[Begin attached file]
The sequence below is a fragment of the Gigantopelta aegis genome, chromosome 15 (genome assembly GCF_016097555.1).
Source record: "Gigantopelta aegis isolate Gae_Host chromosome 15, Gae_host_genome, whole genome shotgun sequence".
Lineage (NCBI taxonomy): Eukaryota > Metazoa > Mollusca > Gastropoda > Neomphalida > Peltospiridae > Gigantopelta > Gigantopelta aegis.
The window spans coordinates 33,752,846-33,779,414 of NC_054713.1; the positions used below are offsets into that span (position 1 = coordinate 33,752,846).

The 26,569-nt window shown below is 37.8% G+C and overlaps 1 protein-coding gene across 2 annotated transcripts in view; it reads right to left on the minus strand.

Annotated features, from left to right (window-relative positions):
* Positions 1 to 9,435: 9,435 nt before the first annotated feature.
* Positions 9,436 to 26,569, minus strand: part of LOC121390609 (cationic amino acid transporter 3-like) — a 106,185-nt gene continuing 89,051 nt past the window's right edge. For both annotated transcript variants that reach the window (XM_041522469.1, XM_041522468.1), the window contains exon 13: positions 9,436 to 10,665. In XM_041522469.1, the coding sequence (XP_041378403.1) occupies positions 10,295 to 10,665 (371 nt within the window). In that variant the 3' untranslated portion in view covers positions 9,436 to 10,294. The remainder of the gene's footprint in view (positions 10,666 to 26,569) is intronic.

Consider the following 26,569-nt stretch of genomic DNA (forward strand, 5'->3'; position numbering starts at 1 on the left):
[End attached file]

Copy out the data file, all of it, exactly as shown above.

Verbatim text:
The sequence below is a fragment of the Gigantopelta aegis genome, chromosome 15 (genome assembly GCF_016097555.1).
Source record: "Gigantopelta aegis isolate Gae_Host chromosome 15, Gae_host_genome, whole genome shotgun sequence".
Lineage (NCBI taxonomy): Eukaryota > Metazoa > Mollusca > Gastropoda > Neomphalida > Peltospiridae > Gigantopelta > Gigantopelta aegis.
The window spans coordinates 33,752,846-33,779,414 of NC_054713.1; the positions used below are offsets into that span (position 1 = coordinate 33,752,846).

The 26,569-nt window shown below is 37.8% G+C and overlaps 1 protein-coding gene across 2 annotated transcripts in view; it reads right to left on the minus strand.

Annotated features, from left to right (window-relative positions):
* Positions 1 to 9,435: 9,435 nt before the first annotated feature.
* Positions 9,436 to 26,569, minus strand: part of LOC121390609 (cationic amino acid transporter 3-like) — a 106,185-nt gene continuing 89,051 nt past the window's right edge. For both annotated transcript variants that reach the window (XM_041522469.1, XM_041522468.1), the window contains exon 13: positions 9,436 to 10,665. In XM_041522469.1, the coding sequence (XP_041378403.1) occupies positions 10,295 to 10,665 (371 nt within the window). In that variant the 3' untranslated portion in view covers positions 9,436 to 10,294. The remainder of the gene's footprint in view (positions 10,666 to 26,569) is intronic.

Consider the following 26,569-nt stretch of genomic DNA (forward strand, 5'->3'; position numbering starts at 1 on the left):